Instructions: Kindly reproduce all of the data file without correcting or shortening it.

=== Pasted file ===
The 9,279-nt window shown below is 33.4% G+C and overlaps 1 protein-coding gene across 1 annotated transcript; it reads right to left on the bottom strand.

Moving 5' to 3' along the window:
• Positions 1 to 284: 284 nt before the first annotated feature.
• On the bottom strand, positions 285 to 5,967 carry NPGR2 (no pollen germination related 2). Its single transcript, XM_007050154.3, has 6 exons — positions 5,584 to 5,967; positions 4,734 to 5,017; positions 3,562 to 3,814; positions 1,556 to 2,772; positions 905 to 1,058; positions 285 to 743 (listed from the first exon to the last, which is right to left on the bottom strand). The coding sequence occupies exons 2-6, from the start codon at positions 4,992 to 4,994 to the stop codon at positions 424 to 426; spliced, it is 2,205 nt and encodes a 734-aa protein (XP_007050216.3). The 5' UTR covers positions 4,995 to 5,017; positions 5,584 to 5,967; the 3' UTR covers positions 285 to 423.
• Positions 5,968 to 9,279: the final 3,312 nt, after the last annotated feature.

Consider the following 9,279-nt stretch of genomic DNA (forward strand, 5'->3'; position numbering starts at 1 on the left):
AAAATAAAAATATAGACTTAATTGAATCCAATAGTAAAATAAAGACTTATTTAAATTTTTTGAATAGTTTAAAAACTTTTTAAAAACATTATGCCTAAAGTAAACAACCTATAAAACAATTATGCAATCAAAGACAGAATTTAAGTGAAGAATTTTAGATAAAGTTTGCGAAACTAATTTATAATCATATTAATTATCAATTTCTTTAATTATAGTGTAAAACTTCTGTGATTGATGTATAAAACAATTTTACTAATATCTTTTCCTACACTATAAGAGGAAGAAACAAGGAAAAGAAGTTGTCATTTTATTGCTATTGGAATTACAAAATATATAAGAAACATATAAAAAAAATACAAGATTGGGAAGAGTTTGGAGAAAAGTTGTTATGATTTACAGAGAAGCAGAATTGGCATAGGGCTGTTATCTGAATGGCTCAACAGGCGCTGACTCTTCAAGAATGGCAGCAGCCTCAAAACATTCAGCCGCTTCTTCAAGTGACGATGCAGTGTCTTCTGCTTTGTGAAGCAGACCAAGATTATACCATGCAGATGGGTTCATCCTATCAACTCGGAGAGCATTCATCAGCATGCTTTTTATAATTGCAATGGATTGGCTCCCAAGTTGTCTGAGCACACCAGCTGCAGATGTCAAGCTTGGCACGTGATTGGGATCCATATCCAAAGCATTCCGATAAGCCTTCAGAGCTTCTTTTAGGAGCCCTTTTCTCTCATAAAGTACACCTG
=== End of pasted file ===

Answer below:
The 9,279-nt window shown below is 33.4% G+C and overlaps 1 protein-coding gene across 1 annotated transcript; it reads right to left on the bottom strand.

Moving 5' to 3' along the window:
• Positions 1 to 284: 284 nt before the first annotated feature.
• On the bottom strand, positions 285 to 5,967 carry NPGR2 (no pollen germination related 2). Its single transcript, XM_007050154.3, has 6 exons — positions 5,584 to 5,967; positions 4,734 to 5,017; positions 3,562 to 3,814; positions 1,556 to 2,772; positions 905 to 1,058; positions 285 to 743 (listed from the first exon to the last, which is right to left on the bottom strand). The coding sequence occupies exons 2-6, from the start codon at positions 4,992 to 4,994 to the stop codon at positions 424 to 426; spliced, it is 2,205 nt and encodes a 734-aa protein (XP_007050216.3). The 5' UTR covers positions 4,995 to 5,017; positions 5,584 to 5,967; the 3' UTR covers positions 285 to 423.
• Positions 5,968 to 9,279: the final 3,312 nt, after the last annotated feature.

Consider the following 9,279-nt stretch of genomic DNA (forward strand, 5'->3'; position numbering starts at 1 on the left):
AAAATAAAAATATAGACTTAATTGAATCCAATAGTAAAATAAAGACTTATTTAAATTTTTTGAATAGTTTAAAAACTTTTTAAAAACATTATGCCTAAAGTAAACAACCTATAAAACAATTATGCAATCAAAGACAGAATTTAAGTGAAGAATTTTAGATAAAGTTTGCGAAACTAATTTATAATCATATTAATTATCAATTTCTTTAATTATAGTGTAAAACTTCTGTGATTGATGTATAAAACAATTTTACTAATATCTTTTCCTACACTATAAGAGGAAGAAACAAGGAAAAGAAGTTGTCATTTTATTGCTATTGGAATTACAAAATATATAAGAAACATATAAAAAAAATACAAGATTGGGAAGAGTTTGGAGAAAAGTTGTTATGATTTACAGAGAAGCAGAATTGGCATAGGGCTGTTATCTGAATGGCTCAACAGGCGCTGACTCTTCAAGAATGGCAGCAGCCTCAAAACATTCAGCCGCTTCTTCAAGTGACGATGCAGTGTCTTCTGCTTTGTGAAGCAGACCAAGATTATACCATGCAGATGGGTTCATCCTATCAACTCGGAGAGCATTCATCAGCATGCTTTTTATAATTGCAATGGATTGGCTCCCAAGTTGTCTGAGCACACCAGCTGCAGATGTCAAGCTTGGCACGTGATTGGGATCCATATCCAAAGCATTCCGATAAGCCTTCAGAGCTTCTTTTAGGAGCCCTTTTCTCTCATAAAGTACACCTG